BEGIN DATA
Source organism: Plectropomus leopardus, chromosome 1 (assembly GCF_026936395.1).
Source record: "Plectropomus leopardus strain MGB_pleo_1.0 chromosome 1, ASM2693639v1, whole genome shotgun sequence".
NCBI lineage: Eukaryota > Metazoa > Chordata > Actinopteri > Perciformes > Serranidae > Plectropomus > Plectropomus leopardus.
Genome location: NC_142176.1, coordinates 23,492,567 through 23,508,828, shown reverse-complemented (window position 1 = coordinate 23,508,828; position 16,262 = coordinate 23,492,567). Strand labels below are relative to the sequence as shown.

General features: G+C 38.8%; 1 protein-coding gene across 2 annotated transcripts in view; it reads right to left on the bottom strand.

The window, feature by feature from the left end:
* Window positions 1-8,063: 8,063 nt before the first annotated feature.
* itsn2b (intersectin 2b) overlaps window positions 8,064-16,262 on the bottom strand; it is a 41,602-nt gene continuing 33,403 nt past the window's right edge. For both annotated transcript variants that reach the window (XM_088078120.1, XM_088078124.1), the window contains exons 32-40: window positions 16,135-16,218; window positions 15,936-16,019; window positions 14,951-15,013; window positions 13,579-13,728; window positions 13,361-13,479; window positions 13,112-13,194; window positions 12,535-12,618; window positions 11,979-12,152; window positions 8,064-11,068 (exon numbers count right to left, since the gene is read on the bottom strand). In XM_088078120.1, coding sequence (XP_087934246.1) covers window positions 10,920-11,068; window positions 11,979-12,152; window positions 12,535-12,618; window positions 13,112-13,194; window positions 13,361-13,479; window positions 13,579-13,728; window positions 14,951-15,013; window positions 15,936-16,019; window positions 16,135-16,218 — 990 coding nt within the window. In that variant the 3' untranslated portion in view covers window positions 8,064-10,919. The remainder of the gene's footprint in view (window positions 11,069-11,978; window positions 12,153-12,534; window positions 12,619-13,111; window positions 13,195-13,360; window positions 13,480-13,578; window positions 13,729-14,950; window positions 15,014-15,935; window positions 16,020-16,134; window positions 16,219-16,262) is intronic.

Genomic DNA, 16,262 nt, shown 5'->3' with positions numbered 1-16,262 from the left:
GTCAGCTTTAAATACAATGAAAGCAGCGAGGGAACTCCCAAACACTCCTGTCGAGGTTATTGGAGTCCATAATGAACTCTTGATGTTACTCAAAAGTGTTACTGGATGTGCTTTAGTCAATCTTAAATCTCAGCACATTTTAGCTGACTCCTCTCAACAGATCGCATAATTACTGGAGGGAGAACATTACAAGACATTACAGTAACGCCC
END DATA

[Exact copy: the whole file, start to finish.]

Source organism: Plectropomus leopardus, chromosome 1 (assembly GCF_026936395.1).
Source record: "Plectropomus leopardus strain MGB_pleo_1.0 chromosome 1, ASM2693639v1, whole genome shotgun sequence".
NCBI lineage: Eukaryota > Metazoa > Chordata > Actinopteri > Perciformes > Serranidae > Plectropomus > Plectropomus leopardus.
Genome location: NC_142176.1, coordinates 23,492,567 through 23,508,828, shown reverse-complemented (window position 1 = coordinate 23,508,828; position 16,262 = coordinate 23,492,567). Strand labels below are relative to the sequence as shown.

General features: G+C 38.8%; 1 protein-coding gene across 2 annotated transcripts in view; it reads right to left on the bottom strand.

The window, feature by feature from the left end:
* Window positions 1-8,063: 8,063 nt before the first annotated feature.
* itsn2b (intersectin 2b) overlaps window positions 8,064-16,262 on the bottom strand; it is a 41,602-nt gene continuing 33,403 nt past the window's right edge. For both annotated transcript variants that reach the window (XM_088078120.1, XM_088078124.1), the window contains exons 32-40: window positions 16,135-16,218; window positions 15,936-16,019; window positions 14,951-15,013; window positions 13,579-13,728; window positions 13,361-13,479; window positions 13,112-13,194; window positions 12,535-12,618; window positions 11,979-12,152; window positions 8,064-11,068 (exon numbers count right to left, since the gene is read on the bottom strand). In XM_088078120.1, coding sequence (XP_087934246.1) covers window positions 10,920-11,068; window positions 11,979-12,152; window positions 12,535-12,618; window positions 13,112-13,194; window positions 13,361-13,479; window positions 13,579-13,728; window positions 14,951-15,013; window positions 15,936-16,019; window positions 16,135-16,218 — 990 coding nt within the window. In that variant the 3' untranslated portion in view covers window positions 8,064-10,919. The remainder of the gene's footprint in view (window positions 11,069-11,978; window positions 12,153-12,534; window positions 12,619-13,111; window positions 13,195-13,360; window positions 13,480-13,578; window positions 13,729-14,950; window positions 15,014-15,935; window positions 16,020-16,134; window positions 16,219-16,262) is intronic.

Genomic DNA, 16,262 nt, shown 5'->3' with positions numbered 1-16,262 from the left:
GTCAGCTTTAAATACAATGAAAGCAGCGAGGGAACTCCCAAACACTCCTGTCGAGGTTATTGGAGTCCATAATGAACTCTTGATGTTACTCAAAAGTGTTACTGGATGTGCTTTAGTCAATCTTAAATCTCAGCACATTTTAGCTGACTCCTCTCAACAGATCGCATAATTACTGGAGGGAGAACATTACAAGACATTACAGTAACGCCC